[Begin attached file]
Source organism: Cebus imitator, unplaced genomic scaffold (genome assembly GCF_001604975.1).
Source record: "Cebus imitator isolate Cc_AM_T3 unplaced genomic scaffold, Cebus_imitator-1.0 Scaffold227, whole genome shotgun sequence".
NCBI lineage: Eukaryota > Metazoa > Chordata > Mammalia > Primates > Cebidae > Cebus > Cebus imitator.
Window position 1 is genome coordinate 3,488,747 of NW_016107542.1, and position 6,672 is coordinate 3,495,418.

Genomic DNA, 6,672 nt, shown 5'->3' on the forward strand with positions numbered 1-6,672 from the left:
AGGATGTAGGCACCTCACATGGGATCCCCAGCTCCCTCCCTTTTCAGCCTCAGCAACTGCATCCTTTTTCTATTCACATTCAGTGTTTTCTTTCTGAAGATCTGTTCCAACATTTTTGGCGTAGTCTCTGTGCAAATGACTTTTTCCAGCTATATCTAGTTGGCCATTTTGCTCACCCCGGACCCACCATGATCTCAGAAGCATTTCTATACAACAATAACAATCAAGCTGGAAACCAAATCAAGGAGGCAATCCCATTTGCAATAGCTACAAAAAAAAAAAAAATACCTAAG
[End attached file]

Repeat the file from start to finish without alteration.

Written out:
Source organism: Cebus imitator, unplaced genomic scaffold (genome assembly GCF_001604975.1).
Source record: "Cebus imitator isolate Cc_AM_T3 unplaced genomic scaffold, Cebus_imitator-1.0 Scaffold227, whole genome shotgun sequence".
NCBI lineage: Eukaryota > Metazoa > Chordata > Mammalia > Primates > Cebidae > Cebus > Cebus imitator.
Window position 1 is genome coordinate 3,488,747 of NW_016107542.1, and position 6,672 is coordinate 3,495,418.

Genomic DNA, 6,672 nt, shown 5'->3' on the forward strand with positions numbered 1-6,672 from the left:
AGGATGTAGGCACCTCACATGGGATCCCCAGCTCCCTCCCTTTTCAGCCTCAGCAACTGCATCCTTTTTCTATTCACATTCAGTGTTTTCTTTCTGAAGATCTGTTCCAACATTTTTGGCGTAGTCTCTGTGCAAATGACTTTTTCCAGCTATATCTAGTTGGCCATTTTGCTCACCCCGGACCCACCATGATCTCAGAAGCATTTCTATACAACAATAACAATCAAGCTGGAAACCAAATCAAGGAGGCAATCCCATTTGCAATAGCTACAAAAAAAAAAAAAATACCTAAG